Renfrew County paramedics are crediting the quick thinking of a local nurse and others for helping save the life of an Ottawa-area man who collapsed at the base of Calabogie Peaks on Thursday.

Steve Jordan, 53, told the CBC's Stu Mills that he was finishing up a day of skiing with friends Thursday afternoon.

He was waiting to go up on a chairlift at about 3:45 p.m. when a pain shot through his heart, and he blacked out.

That's all he could remember, Jordan said.

Fortunately, a nurse at the Queensway Carleton Hospital who had just gotten on the chairlift looked back, saw Jordan lying in the snow, and decided to jump.

"Reports are it was a little over [three metres] high, and he came down into a big powder bowl of snow, kicked off his skis, ran over and immediately assessed the person and started CPR," said Renfrew County paramedic chief Michael Nolan on Friday.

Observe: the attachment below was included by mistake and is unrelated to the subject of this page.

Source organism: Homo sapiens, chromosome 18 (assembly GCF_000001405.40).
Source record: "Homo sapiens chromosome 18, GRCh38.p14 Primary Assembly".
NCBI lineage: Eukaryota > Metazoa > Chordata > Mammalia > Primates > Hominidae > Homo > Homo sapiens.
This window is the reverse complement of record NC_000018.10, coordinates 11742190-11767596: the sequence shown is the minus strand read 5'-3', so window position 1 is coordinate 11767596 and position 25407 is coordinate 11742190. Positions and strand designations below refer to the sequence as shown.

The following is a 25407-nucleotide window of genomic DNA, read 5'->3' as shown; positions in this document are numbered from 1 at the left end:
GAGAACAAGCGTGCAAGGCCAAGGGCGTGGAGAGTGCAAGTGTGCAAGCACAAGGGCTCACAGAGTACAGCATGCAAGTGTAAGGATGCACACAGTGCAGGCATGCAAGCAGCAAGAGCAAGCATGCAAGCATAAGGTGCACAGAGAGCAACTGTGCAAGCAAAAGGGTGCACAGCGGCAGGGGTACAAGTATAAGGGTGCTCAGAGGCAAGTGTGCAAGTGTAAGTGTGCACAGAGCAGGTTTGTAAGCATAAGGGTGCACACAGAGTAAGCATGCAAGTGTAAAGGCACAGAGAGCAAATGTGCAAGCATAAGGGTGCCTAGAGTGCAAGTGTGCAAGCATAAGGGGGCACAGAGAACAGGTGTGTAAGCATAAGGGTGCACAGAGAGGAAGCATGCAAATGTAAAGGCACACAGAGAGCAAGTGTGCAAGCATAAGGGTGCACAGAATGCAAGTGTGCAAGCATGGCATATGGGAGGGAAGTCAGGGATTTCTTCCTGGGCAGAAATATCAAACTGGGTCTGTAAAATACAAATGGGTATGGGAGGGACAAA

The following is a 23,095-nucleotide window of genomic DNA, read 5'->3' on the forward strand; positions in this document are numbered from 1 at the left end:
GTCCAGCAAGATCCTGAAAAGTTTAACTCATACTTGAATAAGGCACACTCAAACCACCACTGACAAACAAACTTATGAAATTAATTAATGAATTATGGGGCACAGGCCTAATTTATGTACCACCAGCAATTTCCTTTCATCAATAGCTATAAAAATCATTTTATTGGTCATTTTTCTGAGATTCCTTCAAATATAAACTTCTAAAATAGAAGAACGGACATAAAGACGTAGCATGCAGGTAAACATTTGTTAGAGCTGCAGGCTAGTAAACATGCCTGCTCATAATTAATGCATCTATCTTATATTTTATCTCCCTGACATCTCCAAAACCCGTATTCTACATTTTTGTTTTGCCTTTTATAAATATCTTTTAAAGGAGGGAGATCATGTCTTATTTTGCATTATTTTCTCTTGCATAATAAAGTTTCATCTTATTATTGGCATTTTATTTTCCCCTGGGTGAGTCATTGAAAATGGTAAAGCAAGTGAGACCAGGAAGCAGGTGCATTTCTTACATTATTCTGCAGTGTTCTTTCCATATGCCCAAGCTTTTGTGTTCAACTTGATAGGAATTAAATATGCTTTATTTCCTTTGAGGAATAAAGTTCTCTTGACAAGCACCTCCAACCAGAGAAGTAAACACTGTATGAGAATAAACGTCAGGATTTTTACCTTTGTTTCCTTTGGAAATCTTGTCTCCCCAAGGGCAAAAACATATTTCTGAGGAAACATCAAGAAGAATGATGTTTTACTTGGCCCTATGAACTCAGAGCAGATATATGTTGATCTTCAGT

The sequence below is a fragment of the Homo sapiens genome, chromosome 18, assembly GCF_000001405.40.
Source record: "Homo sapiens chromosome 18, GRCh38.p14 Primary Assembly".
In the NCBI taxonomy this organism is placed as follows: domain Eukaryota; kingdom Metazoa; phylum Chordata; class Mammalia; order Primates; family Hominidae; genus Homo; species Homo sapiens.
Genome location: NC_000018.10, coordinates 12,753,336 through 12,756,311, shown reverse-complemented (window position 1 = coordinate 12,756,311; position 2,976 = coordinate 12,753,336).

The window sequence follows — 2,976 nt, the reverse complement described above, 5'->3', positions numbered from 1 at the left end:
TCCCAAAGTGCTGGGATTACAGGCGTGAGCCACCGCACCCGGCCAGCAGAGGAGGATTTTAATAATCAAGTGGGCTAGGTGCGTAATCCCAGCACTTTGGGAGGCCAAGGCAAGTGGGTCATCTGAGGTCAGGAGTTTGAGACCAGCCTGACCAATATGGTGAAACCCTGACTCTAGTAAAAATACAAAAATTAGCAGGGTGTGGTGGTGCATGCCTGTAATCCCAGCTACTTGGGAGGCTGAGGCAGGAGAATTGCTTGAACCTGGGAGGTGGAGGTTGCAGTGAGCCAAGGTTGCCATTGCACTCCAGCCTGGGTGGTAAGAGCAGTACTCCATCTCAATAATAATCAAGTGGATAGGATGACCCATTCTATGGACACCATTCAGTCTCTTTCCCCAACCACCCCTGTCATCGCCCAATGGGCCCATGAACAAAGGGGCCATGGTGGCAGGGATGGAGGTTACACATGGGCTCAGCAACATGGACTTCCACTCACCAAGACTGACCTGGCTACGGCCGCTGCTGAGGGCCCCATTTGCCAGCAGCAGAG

'Every piece fell into place perfectly'

A ski hill staff member ran to call 911 and get a public-access defibrillator that Calabogie Peaks installed more than a year ago, Nolan said.

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Renfrew County paramedic chief Michael Nolan says fast response times and quick thinking helped save the life of an Ottawa-area man on Thursday. (Stu Mills/CBC)

"And after one shock and some CPR, this individual then started to wake up and … complain of chest pain, started to talk to the ski patrollers and the nurse who was doing CPR," Nolan said.

Paramedics took over to begin other forms of treatment, and an air ambulance landed in the parking lot.

"Within 90 minutes, from the time he collapsed in the line at the lift, he was in the operating room at the [University of Ottawa] Heart Institute, getting his … heart fully restored.

"Every piece fell into place perfectly," Nolan said. "If [the nurse] had been 20 feet higher, certainly he would have had to wait and go up and come back down, and those precious seconds and minutes … absolutely make the difference of a lifetime."